We parted ways at the Bahá’í Center, where Francillia took the turn-off up the mountain, and I continued down the road to Gaulette River. The night was inky purple, and I could barely see beyond the edges of my flip-flops (which continued to slip off my feet, rather comically). When I shined my cell phone flashlight to either side of me, I discerned processions of orange and yellow crabs, side-stepping their way across the rain-soaked street. As I reached our home-without-an-address, the participants from Roushy’s study circle—who’d also been waiting out the rain—were just leaving, and they greeted me with hugs. Liz was at the stove, frying up noodles and cabbage, and the neighbors shouted hellos over the wall. When I’d changed out of my wet clothes, dinner was on the table, and we offered the grateful prayer:
“Praise be unto Thee, O Lord my God! We have observed the Fast in conformity with Thy bidding, and break it now through Thy love and good pleasure. Deign to accept, O my God, the deeds that we have performed in Thy path, wholly for the sake of Thy beauty, with our faces set towards Thy Cause, free from aught else but Thee…”
As we finished our meal, the rain began again. It shook the branches of the palm trees, gave the yams and yucca another good long drink, and drummed a sweet lullaby on our rooftop. As I sank into my bed, I thought about the bounties that surround us, bounties I so often blot out from my perception with the murk and mire of vain imaginings. That night, though, the merciful rain washed away that murk and mire…and I dreamt of trees with purple-pink blossoms.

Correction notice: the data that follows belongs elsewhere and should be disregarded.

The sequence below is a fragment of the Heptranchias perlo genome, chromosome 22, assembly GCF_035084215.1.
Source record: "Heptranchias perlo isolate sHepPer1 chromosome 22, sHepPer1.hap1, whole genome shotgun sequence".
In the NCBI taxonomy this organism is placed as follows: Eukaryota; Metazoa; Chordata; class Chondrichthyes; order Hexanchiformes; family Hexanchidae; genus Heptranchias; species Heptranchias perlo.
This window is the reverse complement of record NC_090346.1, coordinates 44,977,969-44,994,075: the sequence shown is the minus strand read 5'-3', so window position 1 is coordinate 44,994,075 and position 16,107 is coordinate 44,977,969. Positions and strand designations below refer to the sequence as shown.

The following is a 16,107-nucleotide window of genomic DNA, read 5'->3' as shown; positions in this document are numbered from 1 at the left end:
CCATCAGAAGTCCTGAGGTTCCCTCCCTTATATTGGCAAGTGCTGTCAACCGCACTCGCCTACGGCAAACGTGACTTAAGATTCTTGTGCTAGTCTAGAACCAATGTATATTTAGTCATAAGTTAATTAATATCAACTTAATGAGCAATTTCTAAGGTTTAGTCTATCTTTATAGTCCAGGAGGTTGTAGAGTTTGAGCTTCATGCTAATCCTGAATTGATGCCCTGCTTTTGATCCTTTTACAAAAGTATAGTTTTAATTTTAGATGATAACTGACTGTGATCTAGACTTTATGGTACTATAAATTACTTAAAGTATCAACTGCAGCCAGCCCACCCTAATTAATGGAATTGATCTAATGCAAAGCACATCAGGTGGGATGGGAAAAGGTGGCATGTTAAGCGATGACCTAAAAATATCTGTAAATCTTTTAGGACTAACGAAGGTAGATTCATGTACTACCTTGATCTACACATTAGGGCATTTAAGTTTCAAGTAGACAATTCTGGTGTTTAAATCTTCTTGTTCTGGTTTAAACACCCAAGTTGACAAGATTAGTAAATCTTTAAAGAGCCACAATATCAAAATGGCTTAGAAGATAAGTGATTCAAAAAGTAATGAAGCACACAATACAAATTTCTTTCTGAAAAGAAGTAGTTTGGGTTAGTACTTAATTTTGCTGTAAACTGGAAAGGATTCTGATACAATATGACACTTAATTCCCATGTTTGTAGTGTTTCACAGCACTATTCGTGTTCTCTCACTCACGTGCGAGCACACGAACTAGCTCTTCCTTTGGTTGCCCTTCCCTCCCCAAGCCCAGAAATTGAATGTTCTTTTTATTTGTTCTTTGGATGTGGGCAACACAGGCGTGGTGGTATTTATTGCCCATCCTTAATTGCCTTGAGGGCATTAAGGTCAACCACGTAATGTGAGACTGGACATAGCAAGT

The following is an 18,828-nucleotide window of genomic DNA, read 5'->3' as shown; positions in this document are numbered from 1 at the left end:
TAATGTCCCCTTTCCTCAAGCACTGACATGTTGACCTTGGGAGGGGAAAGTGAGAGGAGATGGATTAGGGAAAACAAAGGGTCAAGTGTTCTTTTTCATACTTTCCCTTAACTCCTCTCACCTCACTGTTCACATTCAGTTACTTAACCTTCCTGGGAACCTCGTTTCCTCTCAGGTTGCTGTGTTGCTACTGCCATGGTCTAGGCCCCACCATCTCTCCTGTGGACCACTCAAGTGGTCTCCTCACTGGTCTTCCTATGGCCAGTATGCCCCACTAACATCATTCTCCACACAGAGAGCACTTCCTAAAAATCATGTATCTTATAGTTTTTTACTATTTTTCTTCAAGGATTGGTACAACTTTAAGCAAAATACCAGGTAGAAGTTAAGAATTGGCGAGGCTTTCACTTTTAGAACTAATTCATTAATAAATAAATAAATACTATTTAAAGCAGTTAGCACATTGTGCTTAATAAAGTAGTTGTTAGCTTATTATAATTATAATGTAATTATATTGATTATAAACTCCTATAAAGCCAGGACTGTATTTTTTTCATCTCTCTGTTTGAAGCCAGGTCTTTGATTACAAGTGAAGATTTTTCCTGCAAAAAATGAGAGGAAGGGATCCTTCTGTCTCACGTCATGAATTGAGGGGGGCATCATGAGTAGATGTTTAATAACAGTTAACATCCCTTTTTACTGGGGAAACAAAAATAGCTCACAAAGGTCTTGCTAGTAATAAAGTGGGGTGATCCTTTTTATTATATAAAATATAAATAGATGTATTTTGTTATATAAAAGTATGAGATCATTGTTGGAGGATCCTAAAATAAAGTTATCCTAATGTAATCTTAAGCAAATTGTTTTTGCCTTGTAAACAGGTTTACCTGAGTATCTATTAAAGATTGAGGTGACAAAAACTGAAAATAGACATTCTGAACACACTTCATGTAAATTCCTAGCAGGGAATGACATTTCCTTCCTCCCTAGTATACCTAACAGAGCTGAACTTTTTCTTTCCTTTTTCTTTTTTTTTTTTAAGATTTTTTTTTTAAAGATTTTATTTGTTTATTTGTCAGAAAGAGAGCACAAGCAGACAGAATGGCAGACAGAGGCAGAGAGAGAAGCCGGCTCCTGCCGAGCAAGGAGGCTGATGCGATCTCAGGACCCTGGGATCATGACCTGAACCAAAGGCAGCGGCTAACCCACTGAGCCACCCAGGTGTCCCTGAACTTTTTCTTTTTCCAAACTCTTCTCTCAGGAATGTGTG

And now, it is the 18th of March. The Fast is drawing to a close, and the New Year* is two days away. I pray that my fast, and the fasts of all who have made this offering, will be accepted. I pray that this year will bring more laughter, and learning, and rain for us to dance in. I pray that, with each passing day, the veils will be lifted a little higher, and—as ee cummings expresses in his glorious poem below—that the eyes of our eyes will be opened.
This year, may we all become hummingbirds.
i thank you God for most this amazing
day: for the leaping greenly spirits of trees
and a blue true dream of sky; and for everything
which is natural which is infinite which is yes
(i who have died and alive again today
and this is the sun’s birthday; this is the birth
day of life and love and wings: and of the gay
great happening illimitably earth)
how should tasting touching hearing seeing
breathing any-lifted from the no
of all nothing-human merely being
doubt unimaginably You?
(now the ears of my ears awake and
now the eyes of my eyes are opened)
*The Baha’i New Year, Naw Ruz, begins on March 21st